DVD REVIEW: Frozen
Adam Green's latest delivers horror that'll make you shiver...
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Most people probably don't recognize writer/director/producer Adam Green's name yet...though they probably know his work. The director, writer, and producer of some of the most frightening, intense and down-right scary horror films to hit theaters and home video - including Hatchet and Grace, it won't be long before everyone knows not only his work, but his name too should he keep making amazing films.
Green burst onto the horror film scene in 2006 with his "old school American horror" film Hatchet and has gone on to write, produce and direct a number of other intense and exciting titles, including the recently released and unrated Hatchet II.
For fans of intense thrillers, Green is a bit of a genius...and he only adds to the belief with the release of Frozen, available now on home video. While it may not feature the scream queens you're used to seeing, fancy CGI effects, or a fiendish monster or axe-murderer, Frozen features one of the most startling and truly frightening plot lines ever conceived.
Frozen is, at its heart, a survival horror story. Three friends, away for the weekend on a ski trip, try to get in one last run before Sunday's sunlight is gone. While on the ski lift (and due to some simple human mistakes), the trio get stranded on the lift halfway up the mountain. With the resort shut down for the week, temperatures dropping, and a pack of hungry wolves 50 feet below, this psychological roller coaster sets off at a furious pace that'll have viewers questioning the nature of friendship and what they would do were they in the same situation.
Written and directed by Green, this is a much more personal, mature and intense thriller than Hatchet. While this film's style is completely different than the slasher film Green has become known for, Frozen - like Hatchet - pulls no punches and constantly injects the audience with adrenaline, forcing that fight or flight feeling into each and every mind viewing.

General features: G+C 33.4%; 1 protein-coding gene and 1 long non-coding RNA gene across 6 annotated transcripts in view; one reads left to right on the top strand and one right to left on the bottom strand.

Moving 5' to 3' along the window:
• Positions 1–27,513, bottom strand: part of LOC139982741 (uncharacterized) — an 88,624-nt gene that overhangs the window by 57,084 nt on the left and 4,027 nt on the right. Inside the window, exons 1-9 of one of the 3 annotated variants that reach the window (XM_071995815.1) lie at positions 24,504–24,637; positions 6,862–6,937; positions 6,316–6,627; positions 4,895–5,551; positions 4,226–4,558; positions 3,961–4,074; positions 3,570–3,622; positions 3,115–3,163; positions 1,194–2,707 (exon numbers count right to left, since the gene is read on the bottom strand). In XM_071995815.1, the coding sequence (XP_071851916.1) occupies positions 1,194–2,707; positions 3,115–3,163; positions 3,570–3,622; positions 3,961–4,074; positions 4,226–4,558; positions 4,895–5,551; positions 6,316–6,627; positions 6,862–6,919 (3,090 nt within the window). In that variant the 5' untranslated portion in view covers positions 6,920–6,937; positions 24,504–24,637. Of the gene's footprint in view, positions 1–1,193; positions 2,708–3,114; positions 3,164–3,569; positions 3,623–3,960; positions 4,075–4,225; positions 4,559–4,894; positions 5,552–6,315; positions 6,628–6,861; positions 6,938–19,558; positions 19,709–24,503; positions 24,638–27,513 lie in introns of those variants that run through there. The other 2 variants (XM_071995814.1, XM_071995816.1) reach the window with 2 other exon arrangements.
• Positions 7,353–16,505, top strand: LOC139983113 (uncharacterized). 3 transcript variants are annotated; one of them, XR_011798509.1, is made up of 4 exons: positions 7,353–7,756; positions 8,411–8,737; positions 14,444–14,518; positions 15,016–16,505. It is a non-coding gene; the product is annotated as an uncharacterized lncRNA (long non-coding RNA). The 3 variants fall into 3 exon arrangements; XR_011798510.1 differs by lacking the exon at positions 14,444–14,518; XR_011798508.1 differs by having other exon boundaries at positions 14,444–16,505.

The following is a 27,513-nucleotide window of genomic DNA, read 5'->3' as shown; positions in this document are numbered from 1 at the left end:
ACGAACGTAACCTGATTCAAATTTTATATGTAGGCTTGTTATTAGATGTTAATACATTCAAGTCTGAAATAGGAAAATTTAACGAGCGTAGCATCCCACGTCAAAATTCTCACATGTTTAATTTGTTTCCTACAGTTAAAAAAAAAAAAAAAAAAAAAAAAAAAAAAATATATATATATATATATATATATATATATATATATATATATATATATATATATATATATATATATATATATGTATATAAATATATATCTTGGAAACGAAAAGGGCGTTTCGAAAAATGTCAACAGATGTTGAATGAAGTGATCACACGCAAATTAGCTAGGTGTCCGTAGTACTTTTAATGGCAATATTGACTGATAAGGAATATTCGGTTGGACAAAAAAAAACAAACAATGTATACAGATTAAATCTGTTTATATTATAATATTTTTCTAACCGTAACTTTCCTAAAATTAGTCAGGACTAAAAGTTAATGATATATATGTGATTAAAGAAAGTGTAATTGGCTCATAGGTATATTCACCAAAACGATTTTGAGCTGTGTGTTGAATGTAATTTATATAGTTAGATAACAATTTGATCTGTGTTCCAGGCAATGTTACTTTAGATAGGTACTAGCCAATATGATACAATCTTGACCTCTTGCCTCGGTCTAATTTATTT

The film's believability depends on the three main actors - Shawn Ashmore, Kevin Zegers and Emma Bell - who all deliver truly shocking performances which makes the film what it is. The trio of friends, through no fault of their own, are forced to confront one of the worst scenarios possible and, while it seems almost unlikely, documented cases of such events have been recorded. A full gambit of emotions are on display in Frozen - angst, fear, dread, anxiety, love, hate and betrayl - it's all here for us to witness, judge and ultimately debate over. Would I do that? Could I do that? What would I do? What would you do? All of these and more are questions you'll ask while you try to digest Frozen.
The DVD release features a solid Dolby 5.1 Surround Sound track and the picture is decent (though still standard definition). If you own a Blu-ray, I would highly recommend the hi-def version of this film (even though I personally haven't seen it).
As for special features, there is an interesting audio commentary with Green as well as the three main actors throughout the film. Each commenting on the plot and character development, production of the film, and more. Likewise, four featurettes are also included: "Catching Frostbite: The Origins of Frozen," which documents the development of the story and how Green and friends came up with the plot and screenplay; "Three Below Zero," "Shooting Through It," and "Beating the Mountain: Surviving Frozen" each expand on the production of the film, what went into filming on location, finding suitable filming locations, the freezing weather and cold that the crew and actors truly had to battle, what went into choosing the cast, and even a short section about filming with wolves.
I personally can't recommend Frozen enough. If you're a fan of psychological horror, survival horror, or just plain intense thrillers, you'll love Frozen. Likewise, thanks to a solid amount of behind-the-scenes featurettes, the DVD should satisfy your cravings with plenty to spare...
Frozen, rated R for some disturbing images and language, is available wherever fine home video is sold.
- Jess C. Horsley